Mhairi Black's first speech: Five things we learned
It's not often you have an MP trending. But then Mhairi Black is no ordinary politician.
The 20-year-old Scottish National Party politician is the country's youngest MP and she made her first speech in the House of Commons on Tuesday.
She's been getting rave reviews from outside parliament, as well as inside.
MPs were told to stop applauding when she finished speaking (there's a no clapping rule because it's seen as an interruption).
Here are five things we learned from Mhairi's first speech...
She's not afraid to make light of her youth
"Firstly in my maiden speech I want to pay tribute to my predecessor Douglas Alexander," Mhairi opened, as per tradition for newly elected MPs.
"He served the constituency for many years. After all, I was only three when he was elected."
(Cue much laughter.)
She did go on to commend him for the "dignified" way he behaved during the election.
She does her research
Mhairi said she researched the history of her constituency, Paisley and Renfrewshire South, for her speech.
She joked about how her fellow SNP colleagues constantly tried to link themselves to the famous Scottish poet Robert Burns.
But she said she discovered a fact that trumped them all - Scottish national hero William Wallace, who fought against English rule, was born in her constituency.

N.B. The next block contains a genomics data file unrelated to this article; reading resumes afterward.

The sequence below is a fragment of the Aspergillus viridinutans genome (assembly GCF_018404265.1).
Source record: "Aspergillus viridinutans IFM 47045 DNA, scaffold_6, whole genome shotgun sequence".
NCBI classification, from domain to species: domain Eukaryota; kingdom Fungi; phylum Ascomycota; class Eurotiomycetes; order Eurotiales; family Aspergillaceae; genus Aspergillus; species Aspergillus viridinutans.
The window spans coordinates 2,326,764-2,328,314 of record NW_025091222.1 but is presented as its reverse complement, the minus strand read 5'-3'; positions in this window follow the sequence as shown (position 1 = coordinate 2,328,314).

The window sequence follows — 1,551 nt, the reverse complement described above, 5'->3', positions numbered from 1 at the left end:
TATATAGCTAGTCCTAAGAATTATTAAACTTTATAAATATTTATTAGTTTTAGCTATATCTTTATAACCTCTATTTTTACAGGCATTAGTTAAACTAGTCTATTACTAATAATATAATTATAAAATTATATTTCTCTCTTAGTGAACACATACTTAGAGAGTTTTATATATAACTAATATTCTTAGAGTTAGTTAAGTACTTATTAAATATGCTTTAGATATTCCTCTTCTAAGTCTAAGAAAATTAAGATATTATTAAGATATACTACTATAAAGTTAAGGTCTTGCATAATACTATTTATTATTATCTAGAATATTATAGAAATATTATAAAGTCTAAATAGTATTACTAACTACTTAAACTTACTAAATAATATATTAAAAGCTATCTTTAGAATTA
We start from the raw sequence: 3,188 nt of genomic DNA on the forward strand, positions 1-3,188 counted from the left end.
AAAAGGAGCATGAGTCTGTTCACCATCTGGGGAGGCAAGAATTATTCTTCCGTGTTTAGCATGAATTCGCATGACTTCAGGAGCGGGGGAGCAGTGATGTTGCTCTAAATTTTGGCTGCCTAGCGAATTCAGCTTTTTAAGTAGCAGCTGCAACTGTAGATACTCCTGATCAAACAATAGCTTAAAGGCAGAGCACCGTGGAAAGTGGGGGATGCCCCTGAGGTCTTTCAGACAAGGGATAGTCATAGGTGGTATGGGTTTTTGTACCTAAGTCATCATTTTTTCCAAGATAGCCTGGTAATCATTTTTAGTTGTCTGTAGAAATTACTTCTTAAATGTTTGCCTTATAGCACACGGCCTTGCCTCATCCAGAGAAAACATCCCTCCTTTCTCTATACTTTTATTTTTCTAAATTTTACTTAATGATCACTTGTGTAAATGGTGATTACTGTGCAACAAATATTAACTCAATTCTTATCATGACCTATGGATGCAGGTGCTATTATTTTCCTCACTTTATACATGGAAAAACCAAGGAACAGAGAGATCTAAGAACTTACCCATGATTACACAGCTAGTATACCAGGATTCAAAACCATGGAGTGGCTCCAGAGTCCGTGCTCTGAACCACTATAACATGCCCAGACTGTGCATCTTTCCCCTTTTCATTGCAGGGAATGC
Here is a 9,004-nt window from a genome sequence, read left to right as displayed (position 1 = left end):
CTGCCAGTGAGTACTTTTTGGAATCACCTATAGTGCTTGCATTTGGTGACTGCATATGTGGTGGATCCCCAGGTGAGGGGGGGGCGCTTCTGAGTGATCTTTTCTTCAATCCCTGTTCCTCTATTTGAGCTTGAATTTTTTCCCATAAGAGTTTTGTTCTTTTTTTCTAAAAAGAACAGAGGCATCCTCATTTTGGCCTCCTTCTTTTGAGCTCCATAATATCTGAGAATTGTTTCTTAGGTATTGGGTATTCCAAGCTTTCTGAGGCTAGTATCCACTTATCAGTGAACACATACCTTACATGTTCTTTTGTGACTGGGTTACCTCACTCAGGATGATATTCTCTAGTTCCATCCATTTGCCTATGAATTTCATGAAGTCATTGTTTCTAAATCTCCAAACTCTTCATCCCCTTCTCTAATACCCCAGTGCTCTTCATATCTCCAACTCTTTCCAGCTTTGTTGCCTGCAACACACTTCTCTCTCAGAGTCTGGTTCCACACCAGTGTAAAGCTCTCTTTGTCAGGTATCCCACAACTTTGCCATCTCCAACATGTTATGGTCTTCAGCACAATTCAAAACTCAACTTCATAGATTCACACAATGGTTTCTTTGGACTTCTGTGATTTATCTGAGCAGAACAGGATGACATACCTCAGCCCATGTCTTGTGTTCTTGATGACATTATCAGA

She says she's the only 20-year-old getting housing help from the government
Mhairi highlighted that as an MP she gets help from the government (and taxpayers) with her housing in London, so she can do her job in Westminster.
She also pointed out that the Chancellor George Osborne had just abolished housing benefit for anyone under 21.
"So we are now in the ridiculous situation," she remarked.
"I'm the only 20-year-old in the whole of the UK that the Chancellor's prepared to help with housing."
She wants to be a signpost
Quoting her personal hero Tony Benn, Mhairi said: "In politics there are weathercocks and signposts - weathercocks will spin in whatever direction the wind of public opinion may blow them, no matter what principle they may have to compromise.
"And there are signposts, signposts which stand true and tall and principled.
"Tony Benn was right when he said the only people worth remembering in politics were signposts."
She wants to work with Labour
Mhairi made an impassioned plea to the Labour party, calling for them to work together with her party, the SNP.
Labour lost all but one of their 41 Scottish seats to the SNP in the May general election.
"The SNP is not the sole opposition - nor is the Labour party. It is together with all the parties on these benches that we must form an opposition.
"And in order to be effective we must oppose, not abstain.
"So I reach out a genuine hand of friendship.
"Let us come together, let us be that opposition, let us be that signpost of a better society."